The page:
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Re: Date's First Great Blunder

From: Paul <paul_at_test.com>
Date: Fri, 23 Apr 2004 00:59:10 +0100
Message-ID: <cZYhc.32931$h44.4905402@stones.force9.net>


Dawn M. Wolthuis wrote:

>>Relational is simpler to the end user, but more complicated to the
>>database management software.

>
> From what I have seen, relational is definitely not simpler to the end-user
> of the dbms software (nor of any applications based on that software). Do
> you have any evidence to back up this claim? Thanks. --dawn

Not empirical evidence, no. But I don't think this is possible to get.

For a particular instance of a problem, it might be simplest for a user to use whatever they are most familiar with.

The thing about relational is that because it has complete logical/physical separation, it is very good at covering the general case (as opposed to a specific case).

For a particular problem, Pick might work fine, because it's physically optimized for certain queries. But say you want a different query that you didn't anticipate at design time, the optimization won't be there.

Relational does the optimization at run-time, not at design-time.

I think the only way you're going to get any sort of comparison between the two methodologies is if you have two equally experienced teams working in parallel from identical specs producing systems and maintaining them over several years. And repeat this for several different problems in case a problem is biased towards one methodology. But this is never going to happen.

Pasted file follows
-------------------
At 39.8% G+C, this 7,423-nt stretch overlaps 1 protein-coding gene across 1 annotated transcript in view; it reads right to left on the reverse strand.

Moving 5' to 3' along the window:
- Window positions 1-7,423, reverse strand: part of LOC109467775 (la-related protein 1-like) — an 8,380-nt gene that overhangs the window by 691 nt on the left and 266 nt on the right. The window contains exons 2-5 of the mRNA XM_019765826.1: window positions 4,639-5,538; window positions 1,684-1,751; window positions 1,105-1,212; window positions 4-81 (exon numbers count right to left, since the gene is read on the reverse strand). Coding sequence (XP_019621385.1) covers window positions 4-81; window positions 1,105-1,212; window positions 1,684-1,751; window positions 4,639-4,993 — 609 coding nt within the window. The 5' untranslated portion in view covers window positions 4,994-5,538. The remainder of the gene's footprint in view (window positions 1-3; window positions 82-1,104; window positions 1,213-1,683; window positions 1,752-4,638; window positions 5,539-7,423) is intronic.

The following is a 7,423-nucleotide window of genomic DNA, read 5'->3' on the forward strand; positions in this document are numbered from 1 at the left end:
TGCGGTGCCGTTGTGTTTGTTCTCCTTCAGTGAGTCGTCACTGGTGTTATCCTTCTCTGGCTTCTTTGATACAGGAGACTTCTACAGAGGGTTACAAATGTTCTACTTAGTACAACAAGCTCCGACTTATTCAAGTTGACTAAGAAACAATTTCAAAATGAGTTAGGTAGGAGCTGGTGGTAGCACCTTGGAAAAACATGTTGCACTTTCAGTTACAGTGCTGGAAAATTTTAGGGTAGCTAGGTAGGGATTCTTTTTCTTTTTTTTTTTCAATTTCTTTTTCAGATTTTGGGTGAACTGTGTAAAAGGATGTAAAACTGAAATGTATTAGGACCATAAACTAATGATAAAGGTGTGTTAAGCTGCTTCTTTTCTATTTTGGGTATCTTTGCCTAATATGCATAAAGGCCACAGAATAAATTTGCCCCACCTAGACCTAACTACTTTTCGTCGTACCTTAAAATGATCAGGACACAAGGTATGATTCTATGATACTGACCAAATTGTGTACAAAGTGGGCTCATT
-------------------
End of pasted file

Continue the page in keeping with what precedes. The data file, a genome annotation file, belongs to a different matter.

I would have thought given your mathematical background you would appreciate the beauty and elegance of the relational approach. I find as a (totally non-scientific) rule-of-thumb that gong with the elegant solution is always best!

It may be that the computing power needed for an efficient RDBMS implementation is only recently available. So 20 years ago a Pick solution may have been a better option in a practical sense, because computers were too slow or lacking in memory for a RDBMS to really work properly. But now we've maybe reached the critical point of processor power and memory, so that true RDBMSs will really come into their own in a practical as well as theoretical sense.

Paul. Received on Thu Apr 22 2004 - 18:59:10 CDT

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